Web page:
Loneliness Studies


If you’re sad,
go to a busy street
and talk to some strangers.
Now you’re sad
and getting suspicious looks.

Twelve percent of people
have no close friends.
A quarter of people
read zero books
in the last year.

Connected phenomena?
Hard to judge,
but it helps
to have something wonderful
to talk about.

Get involved.
Model planes. Parkour.
Orchids. Metal detecting.
Dogging. Whatever.
Even weird things are ‘networking’.

You’re almost never sorry
you met someone.
Not really.
Even the worst people (me)
have something to offer (pub quiz knowledge).

Humans are the only animals
that think they’re not animals.
Chatbot chimps programmed
to miss each other and
to miss missing each other.

Passionate About Home Cookery


I’ve had relationships
that were shorter
than the time it took
to cut up this pumpkin
and they were less dangerous

if I’ve still got two halves
of my left hand left
after pumpkin-cutting
I’m winning

the wrist strain
from five minutes of
vigorous pumpkin manhandling
is equivalent to
an hour of typing
apology messages
to people I’ve infuriated

why go to this amount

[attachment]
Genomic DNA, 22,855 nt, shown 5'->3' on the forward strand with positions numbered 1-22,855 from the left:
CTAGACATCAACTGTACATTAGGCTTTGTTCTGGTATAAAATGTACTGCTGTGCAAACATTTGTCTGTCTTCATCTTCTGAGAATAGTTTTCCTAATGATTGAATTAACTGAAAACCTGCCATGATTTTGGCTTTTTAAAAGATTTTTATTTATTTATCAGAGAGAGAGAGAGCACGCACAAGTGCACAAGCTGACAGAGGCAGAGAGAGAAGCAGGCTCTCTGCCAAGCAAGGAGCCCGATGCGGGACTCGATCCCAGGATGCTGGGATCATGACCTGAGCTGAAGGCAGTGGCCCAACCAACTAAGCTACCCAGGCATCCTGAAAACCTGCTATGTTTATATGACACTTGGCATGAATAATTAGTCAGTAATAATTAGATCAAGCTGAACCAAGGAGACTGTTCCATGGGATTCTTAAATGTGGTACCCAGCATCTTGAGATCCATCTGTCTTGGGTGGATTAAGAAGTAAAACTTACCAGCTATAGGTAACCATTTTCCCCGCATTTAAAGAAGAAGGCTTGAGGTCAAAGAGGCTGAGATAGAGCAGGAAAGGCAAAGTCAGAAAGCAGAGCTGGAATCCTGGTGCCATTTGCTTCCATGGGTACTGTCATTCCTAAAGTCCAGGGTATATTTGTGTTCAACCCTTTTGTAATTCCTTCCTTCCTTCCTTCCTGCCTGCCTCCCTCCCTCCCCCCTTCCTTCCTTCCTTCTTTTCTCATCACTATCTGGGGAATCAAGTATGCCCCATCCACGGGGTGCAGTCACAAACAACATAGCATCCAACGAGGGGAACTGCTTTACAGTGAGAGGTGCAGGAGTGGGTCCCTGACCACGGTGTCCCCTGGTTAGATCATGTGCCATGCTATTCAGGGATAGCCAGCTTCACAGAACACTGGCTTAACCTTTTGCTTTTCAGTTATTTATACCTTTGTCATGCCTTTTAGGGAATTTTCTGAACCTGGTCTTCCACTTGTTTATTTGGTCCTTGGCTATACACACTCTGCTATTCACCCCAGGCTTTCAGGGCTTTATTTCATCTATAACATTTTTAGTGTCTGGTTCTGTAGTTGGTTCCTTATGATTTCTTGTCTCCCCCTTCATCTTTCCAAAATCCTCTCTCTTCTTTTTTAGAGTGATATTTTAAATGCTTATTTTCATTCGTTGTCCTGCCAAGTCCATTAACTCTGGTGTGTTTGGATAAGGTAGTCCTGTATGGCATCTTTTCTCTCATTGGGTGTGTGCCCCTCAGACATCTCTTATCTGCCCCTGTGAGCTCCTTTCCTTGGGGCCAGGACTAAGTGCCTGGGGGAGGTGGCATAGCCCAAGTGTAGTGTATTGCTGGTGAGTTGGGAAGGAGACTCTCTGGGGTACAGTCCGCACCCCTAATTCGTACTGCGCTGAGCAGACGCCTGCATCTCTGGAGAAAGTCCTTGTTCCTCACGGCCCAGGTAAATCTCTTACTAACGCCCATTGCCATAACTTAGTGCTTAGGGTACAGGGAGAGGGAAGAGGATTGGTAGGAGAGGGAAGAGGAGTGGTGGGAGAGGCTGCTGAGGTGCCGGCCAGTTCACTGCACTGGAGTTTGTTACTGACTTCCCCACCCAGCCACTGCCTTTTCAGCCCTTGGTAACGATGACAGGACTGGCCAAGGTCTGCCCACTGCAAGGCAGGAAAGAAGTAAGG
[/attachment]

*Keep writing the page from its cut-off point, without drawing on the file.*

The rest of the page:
of trouble

a pumpkin’s silkiness
isn’t some precious gift
like the ultrasonic songs
of mice

the pumpkin’s sweet nuttiness
connotes winter
not paradise

a part of me suspects
that this stubborn use
of a formidable vegetable
is just an excuse
we give ourselves
to attack something
with a knife


Erik Kennedy (he/him) is the author of the poetry collections Another Beautiful Day Indoors (2022) and There’s No Place Like the Internet in Springtime (2018), both with THWUP. He co-edited No Other Place to Stand, a book of climate change poetry from Aotearoa and the Pacific (AUP, 2022), and is the poetry editor of takahē. Originally from New Jersey, he lives in Ōtautahi | Christchurch in Aotearoa | New Zealand.